As Acapulco cleans up after severe and deadly flooding, Manuel is strengthening and expected to impact the other Mexican resort area of Cabo San Lucas.
Manuel regained tropical depression status over the warm waters off the western Mexican coast Tuesday afternoon, 36 hours after weakening to a tropical rainstorm over southwestern Mexico.
Manuel is expected to continue strengthening, once again becoming a tropical storm as it churns in the Gulf of California before turning and crossing southern Baja California Sur Friday through Saturday.
As was the case before it first weakened, flooding rain and mudslides are the greatest danger Manuel poses to lives and property along and near its future path.
Rainfall will total 5 to 10 inches over the Mexican states of Sinaloa and far southern parts of Sonora. Mazatlan has already recorded more than 6 inches of rain in 48 hours, ending Wednesday morning.
Upwards of 10 to 12 inches will inundate southern Baja California Sur. That is especially true in the mountains between Cabo San Lucas and La Paz.
Bands of rain set to spread across Cabo San Lucas Thursday night through Saturday will amount to 4 to 8 inches. Most of that rain will likely come during the second half of this time frame.
Even where flooding does not ensue, visitors to the resorts or cruise ship ports in Cabo San Lucas should prepare for disruptions to outdoor plans.
Also accompanying Manuel across southern Baja California will be wind gusts of 40 to 60 mph, strong enough to cause tree damage, power outages and some minor damage to structures.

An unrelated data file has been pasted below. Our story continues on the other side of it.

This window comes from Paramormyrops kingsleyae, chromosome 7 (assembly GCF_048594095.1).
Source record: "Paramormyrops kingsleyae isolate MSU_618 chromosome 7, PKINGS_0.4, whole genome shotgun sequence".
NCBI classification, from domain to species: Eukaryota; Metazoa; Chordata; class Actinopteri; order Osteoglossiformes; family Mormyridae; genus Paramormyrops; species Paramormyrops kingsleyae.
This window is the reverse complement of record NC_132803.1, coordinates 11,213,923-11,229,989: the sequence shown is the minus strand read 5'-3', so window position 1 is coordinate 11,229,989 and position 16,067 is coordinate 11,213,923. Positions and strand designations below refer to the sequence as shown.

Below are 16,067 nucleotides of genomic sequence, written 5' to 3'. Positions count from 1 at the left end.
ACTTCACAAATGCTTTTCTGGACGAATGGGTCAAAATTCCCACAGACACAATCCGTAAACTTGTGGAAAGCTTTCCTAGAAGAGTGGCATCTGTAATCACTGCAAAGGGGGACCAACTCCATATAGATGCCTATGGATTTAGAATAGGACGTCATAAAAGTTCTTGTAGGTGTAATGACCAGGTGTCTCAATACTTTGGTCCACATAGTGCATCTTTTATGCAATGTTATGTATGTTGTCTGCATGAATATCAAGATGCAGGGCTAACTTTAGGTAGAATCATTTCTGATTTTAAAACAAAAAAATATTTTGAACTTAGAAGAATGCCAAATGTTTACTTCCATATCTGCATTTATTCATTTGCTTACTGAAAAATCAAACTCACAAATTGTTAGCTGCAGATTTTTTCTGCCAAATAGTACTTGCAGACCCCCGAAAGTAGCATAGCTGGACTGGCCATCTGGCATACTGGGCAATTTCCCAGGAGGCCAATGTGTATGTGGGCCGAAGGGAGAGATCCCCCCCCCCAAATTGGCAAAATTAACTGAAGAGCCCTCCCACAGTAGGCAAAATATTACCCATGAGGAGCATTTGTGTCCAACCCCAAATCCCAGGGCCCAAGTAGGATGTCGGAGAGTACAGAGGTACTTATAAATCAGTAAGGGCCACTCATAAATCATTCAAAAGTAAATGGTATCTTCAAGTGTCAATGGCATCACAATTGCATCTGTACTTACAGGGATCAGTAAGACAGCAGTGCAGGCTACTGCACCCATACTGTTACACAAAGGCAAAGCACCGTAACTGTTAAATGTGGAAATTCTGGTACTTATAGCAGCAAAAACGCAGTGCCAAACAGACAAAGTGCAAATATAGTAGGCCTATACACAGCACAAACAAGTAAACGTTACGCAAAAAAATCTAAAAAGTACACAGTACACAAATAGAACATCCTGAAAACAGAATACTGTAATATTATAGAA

Gusts in Cabo San Lucas will be on the lower end of that range, while the strongest winds target the coast near La Paz.
Rough surf will create hazards for swimmers and small craft in the southern Gulf of California through Saturday.
Later in the weekend, the cool waters west of Baja California should once again cause Manuel to weaken.
The departure of Manuel from Mexico cannot come soon enough for residents. The combination of flooding from both Manuel and once-Hurricane Ingrid has been blamed on the deaths of at least 55 people, according to Reuters.
Thirty-four of those deaths occurred in Acapulco's home state of Guerrero. In Acapulco, mud completely blocked the entrance to a main hillside tunnel that leads into the city as waist-deep flood waters at the city's international airport prevented roughly 40,000 visitors from leaving.
During the inundation of heavy rain, 7.43 inches of rain alone fell on Acapulco in 24 hours (ending Sunday morning).
Farther east, torrential rain from Ingrid led to landslides that buried homes and a bus in the eastern state of Veracruz.
A couple of showers and thunderstorms will continue to stream across Acapulco and Mexico's southern coast through this weekend--potentially hindering cleanup efforts.
During that time, another Atlantic tropical system may attempt to organize in the western Gulf of Mexico and return drenching rain to the neighboring Mexican coast.